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Why the Magic should keep their pick

While turning the 11th pick into a valuable veteran is a nice idea in theory, the reality is that it's just unlikely to happen.

Kim Klement-USA TODAY Sports

On Thursday, Zach Oliver made the case that the Magic's best move as they approach the draft is to trade away the pick. The crux of his argument is that the draft, in this this season and at that spot, has little to offer a team looking to take the next step into the playoffs.

In one sense, I agree with him. I think, if Orlando can pull it off, turning that pick into somebody more immediately useful is a fine proposition. The problem, then, is how likely is that possibility? Is there a really solid trade that Orlando can swing without giving up too much in return?

In truth, as is usually the case in most of these "what-if" scenarios, is that the right answer is "It depends..."

If the Magic have someone they really, really like in the draft that falls to them, they should draft that player. If they find a killer deal that gets some extra value out of the pick, then they'll be happy to move it. Maybe an unforeseen opportunity pops up mid draft to take advantage of another team's eagerness to move up, kind of like the Sixers pulled off against the Magic who didn't want Elfrid Payton to slip through their fingers.

All I can do, then, is survey the current field and suss out the likely probabilities, and try to imagine what a good strategy is entering the draft and the rest of the offseason. When I break it down like that, the conclusion I come to is that the Magic probably will end up holding onto that pick.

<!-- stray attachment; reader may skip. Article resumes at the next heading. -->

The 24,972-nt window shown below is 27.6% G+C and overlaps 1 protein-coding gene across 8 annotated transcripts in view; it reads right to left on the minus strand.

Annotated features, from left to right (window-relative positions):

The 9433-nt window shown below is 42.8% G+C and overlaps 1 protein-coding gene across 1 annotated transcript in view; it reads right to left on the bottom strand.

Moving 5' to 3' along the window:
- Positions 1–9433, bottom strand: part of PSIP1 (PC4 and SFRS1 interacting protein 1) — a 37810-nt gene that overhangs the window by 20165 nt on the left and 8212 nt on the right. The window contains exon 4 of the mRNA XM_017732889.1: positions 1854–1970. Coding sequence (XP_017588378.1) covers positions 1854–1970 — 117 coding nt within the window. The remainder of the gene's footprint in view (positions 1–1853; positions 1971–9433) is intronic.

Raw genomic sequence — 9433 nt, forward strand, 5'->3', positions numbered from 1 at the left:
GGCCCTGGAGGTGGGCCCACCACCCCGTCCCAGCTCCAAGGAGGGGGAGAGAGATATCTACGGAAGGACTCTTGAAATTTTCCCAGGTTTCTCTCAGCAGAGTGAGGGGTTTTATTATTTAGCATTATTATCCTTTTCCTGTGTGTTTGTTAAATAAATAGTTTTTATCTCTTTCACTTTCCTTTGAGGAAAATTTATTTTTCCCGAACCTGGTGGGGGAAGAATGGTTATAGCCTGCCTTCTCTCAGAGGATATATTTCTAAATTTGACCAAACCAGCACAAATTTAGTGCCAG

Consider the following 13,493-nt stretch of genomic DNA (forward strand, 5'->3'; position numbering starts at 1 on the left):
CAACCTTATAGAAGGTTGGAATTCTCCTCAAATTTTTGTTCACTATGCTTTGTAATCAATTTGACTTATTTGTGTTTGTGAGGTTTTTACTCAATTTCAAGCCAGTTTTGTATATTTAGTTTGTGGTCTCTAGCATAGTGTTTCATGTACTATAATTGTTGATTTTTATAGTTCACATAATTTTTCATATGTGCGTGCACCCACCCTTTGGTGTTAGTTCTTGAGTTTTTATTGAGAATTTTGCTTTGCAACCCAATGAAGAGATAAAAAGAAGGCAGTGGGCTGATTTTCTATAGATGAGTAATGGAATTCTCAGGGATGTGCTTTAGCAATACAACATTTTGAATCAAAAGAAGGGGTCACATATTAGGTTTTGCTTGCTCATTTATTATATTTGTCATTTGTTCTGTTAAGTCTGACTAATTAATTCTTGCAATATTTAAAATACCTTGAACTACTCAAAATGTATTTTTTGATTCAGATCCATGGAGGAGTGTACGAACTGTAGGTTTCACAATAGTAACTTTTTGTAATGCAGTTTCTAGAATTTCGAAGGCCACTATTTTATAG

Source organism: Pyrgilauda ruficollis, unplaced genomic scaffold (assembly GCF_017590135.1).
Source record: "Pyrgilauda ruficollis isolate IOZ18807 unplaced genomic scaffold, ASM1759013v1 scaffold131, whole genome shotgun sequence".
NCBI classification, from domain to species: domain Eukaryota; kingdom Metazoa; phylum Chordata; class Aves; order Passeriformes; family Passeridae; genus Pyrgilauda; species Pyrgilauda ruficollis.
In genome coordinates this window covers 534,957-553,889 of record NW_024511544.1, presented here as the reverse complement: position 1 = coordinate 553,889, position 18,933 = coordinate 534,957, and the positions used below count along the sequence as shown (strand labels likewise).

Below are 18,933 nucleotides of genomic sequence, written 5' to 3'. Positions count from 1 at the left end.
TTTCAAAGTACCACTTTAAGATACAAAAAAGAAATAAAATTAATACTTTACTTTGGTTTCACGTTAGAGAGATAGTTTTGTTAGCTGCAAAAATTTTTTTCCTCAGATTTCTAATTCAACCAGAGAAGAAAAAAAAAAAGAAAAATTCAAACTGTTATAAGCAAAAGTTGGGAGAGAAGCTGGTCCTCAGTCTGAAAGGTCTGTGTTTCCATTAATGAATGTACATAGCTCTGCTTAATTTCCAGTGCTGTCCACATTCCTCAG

The unfortunate reality is that the 11th pick just isn't terribly valuable. As much as we'd like the Magic to use that to snap up the perfect vet, there probably aren't going to be many opportunities to make that deal straight-up (using the Ilyasova contract to make up the salary cap difference). There's a few reasons for that, the first being--and stop me if you've heard this one before--the 2016 draft class is perceived to be weak. Whether that's objectively true, I couldn't say, but all that matters is that most teams believe it to be true.

The effect of that, as Zach argued, is that the Magic probably want to get out of the draft. The problem, of course, is that everyone wants to. In other words, Orlando is on the wrong side of the supply-and-demand curve. Not only will they have to outbid everyone else in the draft, they'll be competing with teams that arguably want to convert their draft picks into veteran players even more than the Magic do.

Consider a team like Boston, who constantly pops up in any kind of trade rumor that involves them getting a star player. Equipped with 5 draft picks, including the third overall, Boston is positioned to outbid anyone else in the draft.

This isn't the only way the Magic lack leverage. I mentioned the Ilyasova contract as a means to grease the wheels of a pick-for-player swap, an incentive for a team looking to clear up cap room by moving on from a player they no longer can afford. The issue is that everyone is getting, if my calculations are correct, roughly a kajillion dollars in cap room this season and the next.

Based on the salary data from Basketball Reference, only the Cavaliers stand to exceed the expected $92 million cap if nothing else changes (*cough* Kevin Love *cough*). Teams on the fringe who might need to clear up room to make a free agency signing include the Clippers, Spurs, Raptors, and Warriors. There are a few interesting, possible-gettable players on those teams, but with the exception of GM Doc Rivers, it's hard to imagine coming out ahead against any of them in a deal.